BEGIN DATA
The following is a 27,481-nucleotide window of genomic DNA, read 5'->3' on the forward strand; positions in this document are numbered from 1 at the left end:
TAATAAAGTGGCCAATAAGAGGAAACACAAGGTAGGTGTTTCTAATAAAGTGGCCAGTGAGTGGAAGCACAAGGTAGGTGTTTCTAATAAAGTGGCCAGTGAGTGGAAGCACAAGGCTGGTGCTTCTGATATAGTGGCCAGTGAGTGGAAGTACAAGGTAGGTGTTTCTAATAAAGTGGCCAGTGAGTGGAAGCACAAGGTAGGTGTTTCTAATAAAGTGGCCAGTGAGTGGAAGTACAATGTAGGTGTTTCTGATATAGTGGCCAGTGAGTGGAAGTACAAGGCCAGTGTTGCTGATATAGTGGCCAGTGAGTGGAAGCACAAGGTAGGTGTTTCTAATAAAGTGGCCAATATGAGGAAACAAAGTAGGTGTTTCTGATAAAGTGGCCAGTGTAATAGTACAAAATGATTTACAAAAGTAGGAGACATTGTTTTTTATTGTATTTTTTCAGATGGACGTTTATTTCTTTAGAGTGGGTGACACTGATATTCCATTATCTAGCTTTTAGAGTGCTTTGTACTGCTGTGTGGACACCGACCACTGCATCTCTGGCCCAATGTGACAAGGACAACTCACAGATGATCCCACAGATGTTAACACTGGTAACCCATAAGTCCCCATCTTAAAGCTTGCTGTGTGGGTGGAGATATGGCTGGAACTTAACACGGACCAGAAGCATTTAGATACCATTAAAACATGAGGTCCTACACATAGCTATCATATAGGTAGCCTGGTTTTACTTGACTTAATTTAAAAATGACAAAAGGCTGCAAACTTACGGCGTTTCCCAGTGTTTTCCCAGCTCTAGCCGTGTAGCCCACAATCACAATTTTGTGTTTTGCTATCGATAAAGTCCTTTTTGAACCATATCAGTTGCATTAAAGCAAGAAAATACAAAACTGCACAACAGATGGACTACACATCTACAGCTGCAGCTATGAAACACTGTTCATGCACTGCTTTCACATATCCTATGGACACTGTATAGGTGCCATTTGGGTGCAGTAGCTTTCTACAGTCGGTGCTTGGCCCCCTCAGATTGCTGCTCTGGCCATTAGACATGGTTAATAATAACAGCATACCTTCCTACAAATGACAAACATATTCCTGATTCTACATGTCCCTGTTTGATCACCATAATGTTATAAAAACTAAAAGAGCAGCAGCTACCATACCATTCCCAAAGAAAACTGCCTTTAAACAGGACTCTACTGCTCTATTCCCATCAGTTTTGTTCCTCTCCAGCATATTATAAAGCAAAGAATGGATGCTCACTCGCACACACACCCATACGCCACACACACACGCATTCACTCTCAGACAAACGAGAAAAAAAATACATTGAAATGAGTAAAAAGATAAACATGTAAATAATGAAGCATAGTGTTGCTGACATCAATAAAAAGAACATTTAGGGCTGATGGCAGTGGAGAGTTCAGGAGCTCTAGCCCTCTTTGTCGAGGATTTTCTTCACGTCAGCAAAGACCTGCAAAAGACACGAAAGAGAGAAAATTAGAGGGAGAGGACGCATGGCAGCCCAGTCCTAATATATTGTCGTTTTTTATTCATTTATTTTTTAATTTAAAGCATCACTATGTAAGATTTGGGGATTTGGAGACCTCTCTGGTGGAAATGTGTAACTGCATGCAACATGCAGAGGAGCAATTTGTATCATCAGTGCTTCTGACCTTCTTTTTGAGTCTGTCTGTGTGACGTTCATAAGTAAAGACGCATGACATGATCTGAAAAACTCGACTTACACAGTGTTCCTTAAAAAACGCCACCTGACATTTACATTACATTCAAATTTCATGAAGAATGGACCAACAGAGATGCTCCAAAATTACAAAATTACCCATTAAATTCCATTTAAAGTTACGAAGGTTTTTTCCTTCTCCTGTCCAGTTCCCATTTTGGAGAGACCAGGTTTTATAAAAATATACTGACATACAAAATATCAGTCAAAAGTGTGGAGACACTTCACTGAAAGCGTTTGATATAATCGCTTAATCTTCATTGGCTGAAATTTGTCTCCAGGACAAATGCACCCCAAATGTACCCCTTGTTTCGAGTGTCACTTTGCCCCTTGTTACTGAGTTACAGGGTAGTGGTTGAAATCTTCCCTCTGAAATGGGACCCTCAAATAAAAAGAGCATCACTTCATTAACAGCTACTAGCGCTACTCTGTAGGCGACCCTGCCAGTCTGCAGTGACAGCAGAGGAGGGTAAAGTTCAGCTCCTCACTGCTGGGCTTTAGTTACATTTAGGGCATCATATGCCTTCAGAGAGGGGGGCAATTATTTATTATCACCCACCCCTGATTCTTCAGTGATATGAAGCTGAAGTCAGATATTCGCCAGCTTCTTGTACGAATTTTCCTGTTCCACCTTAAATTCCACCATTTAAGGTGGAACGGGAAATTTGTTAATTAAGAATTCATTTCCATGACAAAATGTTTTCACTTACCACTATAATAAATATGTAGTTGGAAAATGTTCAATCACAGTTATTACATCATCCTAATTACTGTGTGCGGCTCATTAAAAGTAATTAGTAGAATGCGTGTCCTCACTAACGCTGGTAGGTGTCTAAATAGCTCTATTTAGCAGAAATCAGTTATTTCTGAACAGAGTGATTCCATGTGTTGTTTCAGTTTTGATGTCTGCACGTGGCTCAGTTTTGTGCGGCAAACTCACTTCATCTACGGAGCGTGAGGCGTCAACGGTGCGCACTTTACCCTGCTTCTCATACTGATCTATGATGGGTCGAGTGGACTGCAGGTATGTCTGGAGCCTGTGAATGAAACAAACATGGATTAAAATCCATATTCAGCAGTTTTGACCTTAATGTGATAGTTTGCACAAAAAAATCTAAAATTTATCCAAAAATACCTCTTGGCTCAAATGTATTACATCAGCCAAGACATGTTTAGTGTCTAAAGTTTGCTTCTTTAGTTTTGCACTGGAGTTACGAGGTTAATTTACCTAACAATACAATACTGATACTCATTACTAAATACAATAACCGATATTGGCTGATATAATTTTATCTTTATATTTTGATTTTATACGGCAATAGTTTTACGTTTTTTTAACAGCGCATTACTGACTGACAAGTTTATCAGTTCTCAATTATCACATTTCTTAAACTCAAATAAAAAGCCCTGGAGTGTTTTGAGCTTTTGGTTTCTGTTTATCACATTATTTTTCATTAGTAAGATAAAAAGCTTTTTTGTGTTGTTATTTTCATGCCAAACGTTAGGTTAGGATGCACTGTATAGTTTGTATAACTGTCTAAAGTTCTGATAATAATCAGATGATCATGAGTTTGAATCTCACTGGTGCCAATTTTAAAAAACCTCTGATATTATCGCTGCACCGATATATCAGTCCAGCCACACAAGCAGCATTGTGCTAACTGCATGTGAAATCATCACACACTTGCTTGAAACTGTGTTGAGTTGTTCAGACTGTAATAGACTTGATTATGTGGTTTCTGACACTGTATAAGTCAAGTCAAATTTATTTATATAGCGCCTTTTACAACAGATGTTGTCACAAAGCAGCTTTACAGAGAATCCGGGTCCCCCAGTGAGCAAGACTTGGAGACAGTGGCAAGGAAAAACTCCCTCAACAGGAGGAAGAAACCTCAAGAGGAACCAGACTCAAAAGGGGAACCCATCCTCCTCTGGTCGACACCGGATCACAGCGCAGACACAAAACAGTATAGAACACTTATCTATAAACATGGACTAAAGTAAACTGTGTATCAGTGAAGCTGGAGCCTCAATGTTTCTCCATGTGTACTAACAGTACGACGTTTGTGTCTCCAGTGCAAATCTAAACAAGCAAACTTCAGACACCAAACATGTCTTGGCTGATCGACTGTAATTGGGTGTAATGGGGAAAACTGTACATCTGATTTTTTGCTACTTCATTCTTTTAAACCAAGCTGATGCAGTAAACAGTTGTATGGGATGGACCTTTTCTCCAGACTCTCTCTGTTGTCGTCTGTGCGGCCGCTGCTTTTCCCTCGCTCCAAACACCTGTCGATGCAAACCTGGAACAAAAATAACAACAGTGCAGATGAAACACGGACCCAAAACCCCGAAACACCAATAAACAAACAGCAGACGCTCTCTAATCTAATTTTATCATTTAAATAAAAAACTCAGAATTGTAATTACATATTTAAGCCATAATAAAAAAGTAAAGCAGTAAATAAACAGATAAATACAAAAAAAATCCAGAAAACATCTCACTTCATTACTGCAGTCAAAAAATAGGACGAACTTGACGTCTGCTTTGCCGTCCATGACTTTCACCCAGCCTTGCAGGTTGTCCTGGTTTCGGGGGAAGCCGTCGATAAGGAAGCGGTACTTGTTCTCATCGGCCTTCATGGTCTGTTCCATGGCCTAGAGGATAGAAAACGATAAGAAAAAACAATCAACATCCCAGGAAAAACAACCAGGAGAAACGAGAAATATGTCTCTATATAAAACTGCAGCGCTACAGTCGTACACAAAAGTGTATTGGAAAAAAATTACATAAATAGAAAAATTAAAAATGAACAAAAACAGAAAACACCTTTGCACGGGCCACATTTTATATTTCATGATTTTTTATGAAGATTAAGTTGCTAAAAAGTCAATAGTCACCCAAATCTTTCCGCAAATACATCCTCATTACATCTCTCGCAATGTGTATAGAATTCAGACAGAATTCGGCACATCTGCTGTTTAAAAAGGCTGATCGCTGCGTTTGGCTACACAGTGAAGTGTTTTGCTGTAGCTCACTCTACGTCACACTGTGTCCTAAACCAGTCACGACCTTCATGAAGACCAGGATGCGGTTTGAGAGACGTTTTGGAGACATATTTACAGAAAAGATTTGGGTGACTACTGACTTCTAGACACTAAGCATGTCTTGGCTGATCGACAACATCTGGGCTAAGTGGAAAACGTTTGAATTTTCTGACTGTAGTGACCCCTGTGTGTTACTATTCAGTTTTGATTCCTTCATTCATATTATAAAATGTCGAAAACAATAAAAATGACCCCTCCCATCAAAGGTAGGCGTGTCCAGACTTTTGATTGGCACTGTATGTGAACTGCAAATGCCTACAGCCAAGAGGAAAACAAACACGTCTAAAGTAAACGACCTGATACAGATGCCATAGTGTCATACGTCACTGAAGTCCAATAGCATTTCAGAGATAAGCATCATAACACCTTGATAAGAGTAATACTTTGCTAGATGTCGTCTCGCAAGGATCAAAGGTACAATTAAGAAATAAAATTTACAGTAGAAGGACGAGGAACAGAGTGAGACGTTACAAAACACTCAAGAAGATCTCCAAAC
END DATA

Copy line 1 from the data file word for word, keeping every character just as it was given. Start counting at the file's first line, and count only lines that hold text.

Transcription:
The following is a 27,481-nucleotide window of genomic DNA, read 5'->3' on the forward strand; positions in this document are numbered from 1 at the left end: